Alexander first performed at the Edinburgh Fringe in 2011.

Next Monday in London, he will be performing a version of Alexander Bennett’s Afraid of The Dark, his 2013 Edinburgh Fringe show about a girl called Amy who started to hear voices in her head and then went missing. Alexander found her diary and the show involves him enacting her diary. Except neither Amy nor the diary is real. Alexander made them up.

“You’d be surprised what people think,” Alexander told me at Bar Italia in Soho yesterday.

“What do they think?” I asked.

“That it’s real, despite the fact there are obviously constructed jokes in the diary. At the end of the Edinburgh show, I had people come up to me saying Do you know what happened to her? – Yes I do, I told them. Happily ever after. She’s fictional. She got hit by a truck. There you go. I can change what happened to her.

“Why did you think of doing that show?” I asked.

“Because I’ve been doing comedy for a while and…”

“How long a while?” I asked.

“Well,” replied Alexander, “I’m 21 now and I…”

WHAAAAAAAATTT????” I said, shocked.

Alexander faces up to old age as a young man

Alexander really doesn’t look this young in the flesh

“Yes, I know,” said Alexander. “I look much, much older. When I was 18 and gigging in Manchester, an audience member guessed I was 35 and I was so depressed the gig went downhill from there on. A lot of my life has been women telling me they hate me.

“They come up to me and go Your hair’s great; do you mind if I touch it? – No, go ahead – And you don’t do anything to it? – No, I just wash it – It’s really good quality. I HATE you. That’s one reaction.

“The other one is 30-year-old women who are flirting with me who ask How old are you? When I say 21, they are initially annoyed and then they say You’re going to look like that for the rest of your life and then they are even more annoyed with me.”

“You are annoyingly young,” I said. “So you started performing comedy when you were 18?”

“No,” said Alexander. “When I was 15.”

“So,” I said, “you decided when you were 15 that you wanted to be a comedian?”

“No,” said Alexander. “I was younger than that. I loved cartoons – The Simpsons and Wallace & Gromit and all the Aardman Studios stuff. At first, I thought it was because they were cartoons. But then my dad showed me some Ronnie Barker shows and I realised Ah! The reason I like these shows is because they are funny! Then, from the age of 8 or so, I wanted to be Ronnie Barker. And I was watching John Cleese at around the same time.

Tall, aloof but older-looking John Cleese

Tall, aloof but older-looking John Cleese

“I can identify with John Cleese because I’m not a kind of smiley-happy comedian. I come across more authoritarian than loose. I can identify with Cleese because there’s a similar sort of aloofness. The first thing I ever wrote as a kid of 13 was about trying to bury someone who’s not dead.”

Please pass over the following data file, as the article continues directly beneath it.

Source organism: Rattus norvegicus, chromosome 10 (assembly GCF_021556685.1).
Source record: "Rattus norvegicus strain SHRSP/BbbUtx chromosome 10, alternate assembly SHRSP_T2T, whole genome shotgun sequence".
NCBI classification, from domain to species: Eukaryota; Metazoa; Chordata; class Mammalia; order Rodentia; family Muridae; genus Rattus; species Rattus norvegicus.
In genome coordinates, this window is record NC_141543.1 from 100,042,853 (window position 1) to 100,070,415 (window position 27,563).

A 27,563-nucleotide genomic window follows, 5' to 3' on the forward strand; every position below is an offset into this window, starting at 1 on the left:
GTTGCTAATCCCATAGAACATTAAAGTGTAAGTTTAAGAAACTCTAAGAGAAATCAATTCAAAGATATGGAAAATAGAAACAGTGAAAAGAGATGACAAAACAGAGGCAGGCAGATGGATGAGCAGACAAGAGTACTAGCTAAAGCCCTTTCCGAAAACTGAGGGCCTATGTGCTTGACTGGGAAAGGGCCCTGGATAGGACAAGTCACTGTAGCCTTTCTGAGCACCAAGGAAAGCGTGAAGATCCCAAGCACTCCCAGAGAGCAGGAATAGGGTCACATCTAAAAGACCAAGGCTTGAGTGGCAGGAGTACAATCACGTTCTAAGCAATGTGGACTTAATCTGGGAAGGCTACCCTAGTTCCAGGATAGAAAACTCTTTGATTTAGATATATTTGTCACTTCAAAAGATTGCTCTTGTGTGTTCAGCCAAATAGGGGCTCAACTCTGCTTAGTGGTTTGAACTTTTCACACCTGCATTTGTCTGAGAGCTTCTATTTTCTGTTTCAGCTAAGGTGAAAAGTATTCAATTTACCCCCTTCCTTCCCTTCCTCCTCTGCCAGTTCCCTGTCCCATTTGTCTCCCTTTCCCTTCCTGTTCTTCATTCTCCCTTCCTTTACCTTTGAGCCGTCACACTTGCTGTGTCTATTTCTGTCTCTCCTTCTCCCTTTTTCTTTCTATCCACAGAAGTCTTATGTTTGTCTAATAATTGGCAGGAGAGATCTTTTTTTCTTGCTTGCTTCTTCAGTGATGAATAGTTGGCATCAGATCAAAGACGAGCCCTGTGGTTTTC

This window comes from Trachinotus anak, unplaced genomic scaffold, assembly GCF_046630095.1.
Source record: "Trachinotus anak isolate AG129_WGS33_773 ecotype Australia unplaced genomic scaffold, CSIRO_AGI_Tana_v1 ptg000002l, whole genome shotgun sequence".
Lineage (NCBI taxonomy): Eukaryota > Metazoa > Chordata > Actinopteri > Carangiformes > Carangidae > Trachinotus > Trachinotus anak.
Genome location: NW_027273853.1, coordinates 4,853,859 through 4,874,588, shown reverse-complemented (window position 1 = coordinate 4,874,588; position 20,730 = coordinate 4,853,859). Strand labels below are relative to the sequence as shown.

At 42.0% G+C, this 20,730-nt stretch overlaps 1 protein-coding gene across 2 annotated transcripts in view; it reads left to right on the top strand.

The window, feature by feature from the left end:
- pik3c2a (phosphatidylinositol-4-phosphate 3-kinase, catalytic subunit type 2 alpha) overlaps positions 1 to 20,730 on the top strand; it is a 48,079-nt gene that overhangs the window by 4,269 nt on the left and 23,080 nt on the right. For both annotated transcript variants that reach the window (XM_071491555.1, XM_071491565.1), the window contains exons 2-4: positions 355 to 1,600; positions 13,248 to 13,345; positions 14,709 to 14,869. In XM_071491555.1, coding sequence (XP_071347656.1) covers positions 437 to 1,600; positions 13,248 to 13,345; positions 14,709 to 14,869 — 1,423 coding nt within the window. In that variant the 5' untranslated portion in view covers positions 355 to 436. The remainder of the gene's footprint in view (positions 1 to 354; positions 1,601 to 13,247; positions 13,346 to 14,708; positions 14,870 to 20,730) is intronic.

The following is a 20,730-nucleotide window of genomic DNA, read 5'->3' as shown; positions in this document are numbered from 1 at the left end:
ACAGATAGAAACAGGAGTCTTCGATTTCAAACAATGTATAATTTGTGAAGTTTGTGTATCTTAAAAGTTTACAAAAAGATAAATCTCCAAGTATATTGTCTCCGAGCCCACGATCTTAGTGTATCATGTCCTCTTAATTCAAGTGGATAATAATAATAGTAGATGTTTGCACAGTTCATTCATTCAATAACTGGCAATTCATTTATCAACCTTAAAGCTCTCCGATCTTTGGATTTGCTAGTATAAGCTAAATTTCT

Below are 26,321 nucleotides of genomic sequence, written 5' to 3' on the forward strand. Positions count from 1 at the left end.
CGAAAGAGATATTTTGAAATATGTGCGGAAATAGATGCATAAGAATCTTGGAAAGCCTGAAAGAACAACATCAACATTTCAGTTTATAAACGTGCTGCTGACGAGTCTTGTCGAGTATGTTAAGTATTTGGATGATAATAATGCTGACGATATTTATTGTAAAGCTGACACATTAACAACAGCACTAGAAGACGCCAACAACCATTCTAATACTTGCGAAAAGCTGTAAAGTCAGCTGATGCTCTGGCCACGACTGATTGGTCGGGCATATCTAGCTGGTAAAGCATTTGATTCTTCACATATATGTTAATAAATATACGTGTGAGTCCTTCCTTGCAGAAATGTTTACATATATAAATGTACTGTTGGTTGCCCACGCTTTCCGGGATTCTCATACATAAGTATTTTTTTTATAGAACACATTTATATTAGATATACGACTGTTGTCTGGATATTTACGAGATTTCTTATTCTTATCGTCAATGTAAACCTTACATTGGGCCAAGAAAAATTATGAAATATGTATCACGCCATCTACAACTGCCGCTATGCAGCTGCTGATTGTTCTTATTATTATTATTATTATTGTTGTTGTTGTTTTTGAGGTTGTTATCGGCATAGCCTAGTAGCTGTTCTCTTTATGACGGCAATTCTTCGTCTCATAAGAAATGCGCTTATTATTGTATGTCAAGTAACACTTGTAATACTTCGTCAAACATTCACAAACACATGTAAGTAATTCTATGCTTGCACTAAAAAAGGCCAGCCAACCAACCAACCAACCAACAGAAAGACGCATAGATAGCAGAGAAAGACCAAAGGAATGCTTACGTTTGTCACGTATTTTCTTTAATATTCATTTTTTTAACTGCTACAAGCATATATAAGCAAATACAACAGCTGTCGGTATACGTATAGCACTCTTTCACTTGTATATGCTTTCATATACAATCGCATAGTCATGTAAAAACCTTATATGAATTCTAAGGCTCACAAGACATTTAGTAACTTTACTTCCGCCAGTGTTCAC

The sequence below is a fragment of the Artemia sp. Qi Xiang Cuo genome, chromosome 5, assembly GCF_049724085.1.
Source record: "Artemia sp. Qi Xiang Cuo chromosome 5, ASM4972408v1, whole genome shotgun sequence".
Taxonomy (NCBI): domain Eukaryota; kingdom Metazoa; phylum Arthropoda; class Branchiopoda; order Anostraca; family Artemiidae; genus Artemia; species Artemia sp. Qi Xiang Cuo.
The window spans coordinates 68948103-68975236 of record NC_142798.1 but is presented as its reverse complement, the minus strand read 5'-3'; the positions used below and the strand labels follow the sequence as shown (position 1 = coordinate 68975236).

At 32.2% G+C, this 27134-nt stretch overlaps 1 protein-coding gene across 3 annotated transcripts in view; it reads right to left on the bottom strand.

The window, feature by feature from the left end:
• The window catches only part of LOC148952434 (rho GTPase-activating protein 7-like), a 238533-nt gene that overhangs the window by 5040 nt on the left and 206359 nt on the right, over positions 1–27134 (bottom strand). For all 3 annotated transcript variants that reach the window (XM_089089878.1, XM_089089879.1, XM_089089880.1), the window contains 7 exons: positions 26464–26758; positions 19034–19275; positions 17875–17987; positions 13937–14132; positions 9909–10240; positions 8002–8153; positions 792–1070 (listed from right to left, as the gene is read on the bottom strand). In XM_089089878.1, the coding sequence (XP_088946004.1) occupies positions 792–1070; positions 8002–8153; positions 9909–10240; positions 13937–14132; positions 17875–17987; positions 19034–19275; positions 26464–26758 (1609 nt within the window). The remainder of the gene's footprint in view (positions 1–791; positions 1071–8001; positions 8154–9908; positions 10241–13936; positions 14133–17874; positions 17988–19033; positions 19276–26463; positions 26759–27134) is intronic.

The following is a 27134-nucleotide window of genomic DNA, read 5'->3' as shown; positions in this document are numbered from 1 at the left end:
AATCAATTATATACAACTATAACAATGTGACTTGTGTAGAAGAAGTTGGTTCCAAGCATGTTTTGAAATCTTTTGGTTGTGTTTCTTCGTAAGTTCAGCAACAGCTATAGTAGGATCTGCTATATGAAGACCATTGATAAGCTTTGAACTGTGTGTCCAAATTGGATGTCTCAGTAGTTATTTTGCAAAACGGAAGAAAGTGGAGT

“You were writing at 13?” I asked. “I think I may be starting to hate you.”

“Yes,” said Alexander. “That always happens. When I was 16, I made a feature film that cost about £250 and had a crew of three people. It was a comedy horror called Love: A Mental Illness and it is about a stalker. The girl he’s stalking becomes very upset and he realises the reason she is upset is because all of her friends are horrible. So he goes through the process of getting rid of all these friends who are making her life a misery.”

“You did this aged 16?” I asked.

“Yes, that is why I don’t usually tell people my age,” said Alexander. “Because they will hate me. I am young in a way that irritates people.”

“I think I hate you,” I said. “Also, if you are 21, why aren’t you at university?”

“I am,” said Alexander.

“I think research before you meet people for a chat” I said, “is much over-rated.”

“I’m finishing a degree in film & television production.” explained Alexander, “which is a 90% practical course.”

“And you are particularly interested in….?” I prompted.

“My dissertation was on The British Identity in The Horror Film,” he replied.

“Not a lot of laughs in that,” I said.

“One of the greatest comedy films ever made”?

Rape, ultra-violence and “one of the greatest comedy films ever made”?

Clockwork Orange is one of the greatest comedy films ever made,” said Alexander. “That is 100% true. When I first watched it, I didn’t realise it was a comedy. The second time I watched it, I did. Clockwork Orange is hilarious; there are loads and loads of jokes all the way through it.”

“Well,” I said. “There is some vague connection between comedy and horror and I don’t know what it is. I don’t know if maybe laughter and fear release some of the same chemicals into to the body or something like that.”